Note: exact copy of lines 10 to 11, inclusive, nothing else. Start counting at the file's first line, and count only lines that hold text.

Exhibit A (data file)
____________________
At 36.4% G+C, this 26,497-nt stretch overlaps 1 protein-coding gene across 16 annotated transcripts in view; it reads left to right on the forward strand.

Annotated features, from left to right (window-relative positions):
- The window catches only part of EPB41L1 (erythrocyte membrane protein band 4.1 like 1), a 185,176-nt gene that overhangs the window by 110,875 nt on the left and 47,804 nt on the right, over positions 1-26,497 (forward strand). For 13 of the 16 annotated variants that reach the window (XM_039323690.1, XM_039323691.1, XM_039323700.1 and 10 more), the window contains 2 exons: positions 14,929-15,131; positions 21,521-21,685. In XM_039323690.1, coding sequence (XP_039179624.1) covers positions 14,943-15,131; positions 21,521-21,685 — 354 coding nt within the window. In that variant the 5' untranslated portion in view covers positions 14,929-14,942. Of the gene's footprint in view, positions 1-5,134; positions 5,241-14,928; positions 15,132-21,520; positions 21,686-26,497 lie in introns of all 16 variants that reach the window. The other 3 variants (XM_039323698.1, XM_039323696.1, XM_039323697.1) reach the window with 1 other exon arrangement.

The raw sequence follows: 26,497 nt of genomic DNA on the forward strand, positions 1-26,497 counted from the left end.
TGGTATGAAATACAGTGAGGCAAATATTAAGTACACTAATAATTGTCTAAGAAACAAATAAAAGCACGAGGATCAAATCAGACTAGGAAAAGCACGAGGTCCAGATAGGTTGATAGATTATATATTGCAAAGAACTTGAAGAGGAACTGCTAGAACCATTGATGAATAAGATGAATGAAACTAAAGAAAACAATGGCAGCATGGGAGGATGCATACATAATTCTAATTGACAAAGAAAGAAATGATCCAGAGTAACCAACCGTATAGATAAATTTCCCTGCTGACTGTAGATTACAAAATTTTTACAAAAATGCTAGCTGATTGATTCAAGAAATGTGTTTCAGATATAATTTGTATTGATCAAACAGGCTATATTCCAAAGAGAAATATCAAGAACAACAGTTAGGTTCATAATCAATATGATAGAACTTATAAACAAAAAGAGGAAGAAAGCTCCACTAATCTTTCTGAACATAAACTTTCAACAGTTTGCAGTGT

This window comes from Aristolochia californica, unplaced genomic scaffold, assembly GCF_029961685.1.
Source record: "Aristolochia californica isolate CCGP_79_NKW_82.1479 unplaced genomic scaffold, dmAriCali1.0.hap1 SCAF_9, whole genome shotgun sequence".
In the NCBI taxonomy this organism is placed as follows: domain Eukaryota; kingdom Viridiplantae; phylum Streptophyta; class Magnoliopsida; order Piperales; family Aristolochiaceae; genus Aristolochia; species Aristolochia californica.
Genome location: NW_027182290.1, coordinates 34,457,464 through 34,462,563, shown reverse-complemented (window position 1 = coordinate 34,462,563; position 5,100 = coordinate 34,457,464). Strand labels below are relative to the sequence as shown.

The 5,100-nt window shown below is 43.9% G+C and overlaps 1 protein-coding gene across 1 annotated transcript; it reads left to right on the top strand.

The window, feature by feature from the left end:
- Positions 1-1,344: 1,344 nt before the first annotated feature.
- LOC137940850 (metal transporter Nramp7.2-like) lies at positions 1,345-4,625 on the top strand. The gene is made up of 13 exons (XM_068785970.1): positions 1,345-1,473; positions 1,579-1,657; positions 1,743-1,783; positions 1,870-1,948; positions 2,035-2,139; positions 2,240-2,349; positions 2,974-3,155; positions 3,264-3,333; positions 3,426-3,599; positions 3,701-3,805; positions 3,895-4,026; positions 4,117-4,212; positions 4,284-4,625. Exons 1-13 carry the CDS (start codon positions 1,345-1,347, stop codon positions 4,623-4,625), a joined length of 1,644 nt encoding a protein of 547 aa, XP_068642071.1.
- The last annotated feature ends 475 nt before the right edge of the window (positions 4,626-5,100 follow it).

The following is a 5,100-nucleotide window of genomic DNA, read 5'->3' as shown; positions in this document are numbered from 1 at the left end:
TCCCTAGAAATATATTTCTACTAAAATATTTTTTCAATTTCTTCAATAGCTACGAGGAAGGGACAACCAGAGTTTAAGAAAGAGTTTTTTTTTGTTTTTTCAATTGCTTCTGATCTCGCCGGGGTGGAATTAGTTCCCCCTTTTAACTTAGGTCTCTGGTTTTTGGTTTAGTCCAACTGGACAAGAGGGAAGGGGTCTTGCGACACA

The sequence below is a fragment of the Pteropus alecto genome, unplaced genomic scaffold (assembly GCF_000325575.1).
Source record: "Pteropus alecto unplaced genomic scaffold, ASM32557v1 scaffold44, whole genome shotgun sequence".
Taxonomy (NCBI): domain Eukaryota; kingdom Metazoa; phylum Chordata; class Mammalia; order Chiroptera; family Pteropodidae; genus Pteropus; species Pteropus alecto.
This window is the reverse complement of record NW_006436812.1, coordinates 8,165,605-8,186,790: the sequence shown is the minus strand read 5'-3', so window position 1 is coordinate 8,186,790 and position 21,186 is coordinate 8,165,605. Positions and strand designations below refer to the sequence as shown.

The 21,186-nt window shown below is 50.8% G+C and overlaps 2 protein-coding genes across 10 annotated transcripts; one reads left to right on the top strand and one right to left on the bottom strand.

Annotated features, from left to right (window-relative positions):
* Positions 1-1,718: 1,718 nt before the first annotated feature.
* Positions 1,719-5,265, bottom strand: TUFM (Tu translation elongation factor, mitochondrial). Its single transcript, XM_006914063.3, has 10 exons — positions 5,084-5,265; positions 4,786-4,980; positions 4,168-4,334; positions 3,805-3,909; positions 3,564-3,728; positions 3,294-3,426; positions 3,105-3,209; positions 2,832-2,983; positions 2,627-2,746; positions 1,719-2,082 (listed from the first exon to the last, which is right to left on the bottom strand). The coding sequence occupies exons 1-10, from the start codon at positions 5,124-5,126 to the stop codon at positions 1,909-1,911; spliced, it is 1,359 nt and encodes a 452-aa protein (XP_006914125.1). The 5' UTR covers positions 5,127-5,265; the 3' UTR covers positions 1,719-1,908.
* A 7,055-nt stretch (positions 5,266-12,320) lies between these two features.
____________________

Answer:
The 5,100-nt window shown below is 43.9% G+C and overlaps 1 protein-coding gene across 1 annotated transcript; it reads left to right on the top strand.

The window, feature by feature from the left end: